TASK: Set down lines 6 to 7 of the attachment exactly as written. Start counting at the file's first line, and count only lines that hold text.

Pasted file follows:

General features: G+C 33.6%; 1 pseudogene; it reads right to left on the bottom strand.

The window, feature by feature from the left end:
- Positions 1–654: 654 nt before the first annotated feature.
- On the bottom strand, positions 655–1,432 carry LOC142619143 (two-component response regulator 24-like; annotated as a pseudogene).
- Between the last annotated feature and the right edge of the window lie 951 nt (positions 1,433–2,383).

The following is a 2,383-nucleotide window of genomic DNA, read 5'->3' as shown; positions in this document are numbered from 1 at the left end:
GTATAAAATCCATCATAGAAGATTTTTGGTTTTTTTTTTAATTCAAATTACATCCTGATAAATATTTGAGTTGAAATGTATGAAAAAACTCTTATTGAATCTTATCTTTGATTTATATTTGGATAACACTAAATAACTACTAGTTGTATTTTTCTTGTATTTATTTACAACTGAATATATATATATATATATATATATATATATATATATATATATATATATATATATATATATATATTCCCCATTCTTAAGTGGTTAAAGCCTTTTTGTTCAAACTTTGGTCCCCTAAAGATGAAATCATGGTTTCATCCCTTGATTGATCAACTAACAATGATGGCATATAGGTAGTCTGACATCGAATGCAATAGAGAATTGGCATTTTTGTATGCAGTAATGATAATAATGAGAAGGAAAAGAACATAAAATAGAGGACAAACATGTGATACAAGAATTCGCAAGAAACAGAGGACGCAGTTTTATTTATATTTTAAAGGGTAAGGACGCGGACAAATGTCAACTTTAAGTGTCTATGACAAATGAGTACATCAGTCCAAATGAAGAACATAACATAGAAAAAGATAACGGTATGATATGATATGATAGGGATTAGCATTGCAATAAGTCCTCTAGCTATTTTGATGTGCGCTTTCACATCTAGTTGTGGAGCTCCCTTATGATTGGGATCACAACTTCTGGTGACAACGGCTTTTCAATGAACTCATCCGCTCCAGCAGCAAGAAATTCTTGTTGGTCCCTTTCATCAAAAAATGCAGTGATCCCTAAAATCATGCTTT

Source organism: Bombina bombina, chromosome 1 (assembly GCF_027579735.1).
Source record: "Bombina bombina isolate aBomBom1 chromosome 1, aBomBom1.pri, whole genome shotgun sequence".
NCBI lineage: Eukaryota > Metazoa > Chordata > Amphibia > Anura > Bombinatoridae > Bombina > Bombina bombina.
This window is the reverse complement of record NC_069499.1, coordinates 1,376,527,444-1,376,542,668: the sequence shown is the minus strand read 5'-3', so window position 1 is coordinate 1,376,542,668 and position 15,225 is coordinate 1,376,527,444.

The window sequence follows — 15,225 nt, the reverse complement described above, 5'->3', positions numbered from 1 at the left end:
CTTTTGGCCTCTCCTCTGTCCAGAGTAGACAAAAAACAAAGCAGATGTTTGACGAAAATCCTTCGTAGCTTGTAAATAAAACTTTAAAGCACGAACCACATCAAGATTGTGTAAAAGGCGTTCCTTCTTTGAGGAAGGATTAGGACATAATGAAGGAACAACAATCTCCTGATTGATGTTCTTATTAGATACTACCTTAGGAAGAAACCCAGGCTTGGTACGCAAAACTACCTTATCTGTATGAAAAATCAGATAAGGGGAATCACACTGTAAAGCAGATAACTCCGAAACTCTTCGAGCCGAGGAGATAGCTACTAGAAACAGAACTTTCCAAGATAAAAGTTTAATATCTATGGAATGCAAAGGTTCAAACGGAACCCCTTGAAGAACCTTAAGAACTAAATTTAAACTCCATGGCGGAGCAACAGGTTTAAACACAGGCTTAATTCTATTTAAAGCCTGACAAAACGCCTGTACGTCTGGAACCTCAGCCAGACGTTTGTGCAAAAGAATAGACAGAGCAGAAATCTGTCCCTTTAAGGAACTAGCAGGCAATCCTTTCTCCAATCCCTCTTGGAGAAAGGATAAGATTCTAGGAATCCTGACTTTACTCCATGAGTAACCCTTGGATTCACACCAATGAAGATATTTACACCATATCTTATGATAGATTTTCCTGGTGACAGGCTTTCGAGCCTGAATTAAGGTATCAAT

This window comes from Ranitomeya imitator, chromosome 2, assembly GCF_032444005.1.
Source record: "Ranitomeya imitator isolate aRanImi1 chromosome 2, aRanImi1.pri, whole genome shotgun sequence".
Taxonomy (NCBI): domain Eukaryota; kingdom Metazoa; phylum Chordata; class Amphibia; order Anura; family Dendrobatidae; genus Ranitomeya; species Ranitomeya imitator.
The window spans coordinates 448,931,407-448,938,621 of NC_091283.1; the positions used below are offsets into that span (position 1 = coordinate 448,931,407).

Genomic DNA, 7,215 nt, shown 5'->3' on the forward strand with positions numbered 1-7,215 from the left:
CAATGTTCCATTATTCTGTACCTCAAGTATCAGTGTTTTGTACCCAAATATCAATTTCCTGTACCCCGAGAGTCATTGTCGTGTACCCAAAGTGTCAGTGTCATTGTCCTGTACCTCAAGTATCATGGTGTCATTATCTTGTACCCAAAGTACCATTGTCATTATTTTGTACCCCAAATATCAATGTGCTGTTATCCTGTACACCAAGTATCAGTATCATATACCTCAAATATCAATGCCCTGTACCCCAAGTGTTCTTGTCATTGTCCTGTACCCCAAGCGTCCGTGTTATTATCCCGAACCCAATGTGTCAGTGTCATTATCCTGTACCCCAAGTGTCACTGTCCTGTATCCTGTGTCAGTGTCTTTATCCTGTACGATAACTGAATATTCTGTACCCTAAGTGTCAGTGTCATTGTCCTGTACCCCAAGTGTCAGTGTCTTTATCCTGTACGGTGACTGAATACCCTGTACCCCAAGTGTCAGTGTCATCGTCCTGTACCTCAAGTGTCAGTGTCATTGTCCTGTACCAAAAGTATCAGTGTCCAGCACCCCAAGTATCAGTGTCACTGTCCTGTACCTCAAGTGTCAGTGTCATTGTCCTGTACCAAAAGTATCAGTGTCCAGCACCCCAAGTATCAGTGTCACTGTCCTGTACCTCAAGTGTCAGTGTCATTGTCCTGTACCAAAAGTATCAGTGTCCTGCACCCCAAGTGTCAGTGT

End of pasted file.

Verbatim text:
The following is a 2,383-nucleotide window of genomic DNA, read 5'->3' as shown; positions in this document are numbered from 1 at the left end:
GTATAAAATCCATCATAGAAGATTTTTGGTTTTTTTTTTAATTCAAATTACATCCTGATAAATATTTGAGTTGAAATGTATGAAAAAACTCTTATTGAATCTTATCTTTGATTTATATTTGGATAACACTAAATAACTACTAGTTGTATTTTTCTTGTATTTATTTACAACTGAATATATATATATATATATATATATATATATATATATATATATATATATATATATATATATATATTCCCCATTCTTAAGTGGTTAAAGCCTTTTTGTTCAAACTTTGGTCCCCTAAAGATGAAATCATGGTTTCATCCCTTGATTGATCAACTAACAATGATGGCATATAGGTAGTCTGACATCGAATGCAATAGAGAATTGGCATTTTTGTATGCAGTAATGATAATAATGAGAAGGAAAAGAACATAAAATAGAGGACAAACATGTGATACAAGAATTCGCAAGAAACAGAGGACGCAGTTTTATTTATATTTTAAAGGGTAAGGACGCGGACAAATGTCAACTTTAAGTGTCTATGACAAATGAGTACATCAGTCCAAATGAAGAACATAACATAGAAAAAGATAACGGTATGATATGATATGATAGGGATTAGCATTGCAATAAGTCCTCTAGCTATTTTGATGTGCGCTTTCACATCTAGTTGTGGAGCTCCCTTATGATTGGGATCACAACTTCTGGTGACAACGGCTTTTCAATGAACTCATCCGCTCCAGCAGCAAGAAATTCTTGTTGGTCCCTTTCATCAAAAAATGCAGTGATCCCTAAAATCATGCTTT